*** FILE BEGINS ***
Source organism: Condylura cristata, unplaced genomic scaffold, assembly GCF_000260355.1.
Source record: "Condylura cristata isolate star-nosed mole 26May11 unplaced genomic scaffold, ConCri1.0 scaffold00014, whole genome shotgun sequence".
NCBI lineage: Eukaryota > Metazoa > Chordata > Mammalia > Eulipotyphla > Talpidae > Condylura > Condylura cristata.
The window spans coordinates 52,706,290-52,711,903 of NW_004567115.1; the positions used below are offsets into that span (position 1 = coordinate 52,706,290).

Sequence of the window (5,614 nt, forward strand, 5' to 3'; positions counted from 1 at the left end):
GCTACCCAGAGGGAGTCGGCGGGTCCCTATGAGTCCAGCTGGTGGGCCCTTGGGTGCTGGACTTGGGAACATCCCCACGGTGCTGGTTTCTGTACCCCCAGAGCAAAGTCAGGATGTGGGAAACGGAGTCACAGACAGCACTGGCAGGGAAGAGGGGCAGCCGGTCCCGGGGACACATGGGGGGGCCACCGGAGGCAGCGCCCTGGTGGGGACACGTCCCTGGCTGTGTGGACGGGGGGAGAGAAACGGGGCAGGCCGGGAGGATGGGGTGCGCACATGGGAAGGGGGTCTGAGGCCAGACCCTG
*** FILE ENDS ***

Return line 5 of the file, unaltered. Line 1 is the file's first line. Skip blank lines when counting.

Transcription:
Sequence of the window (5,614 nt, forward strand, 5' to 3'; positions counted from 1 at the left end):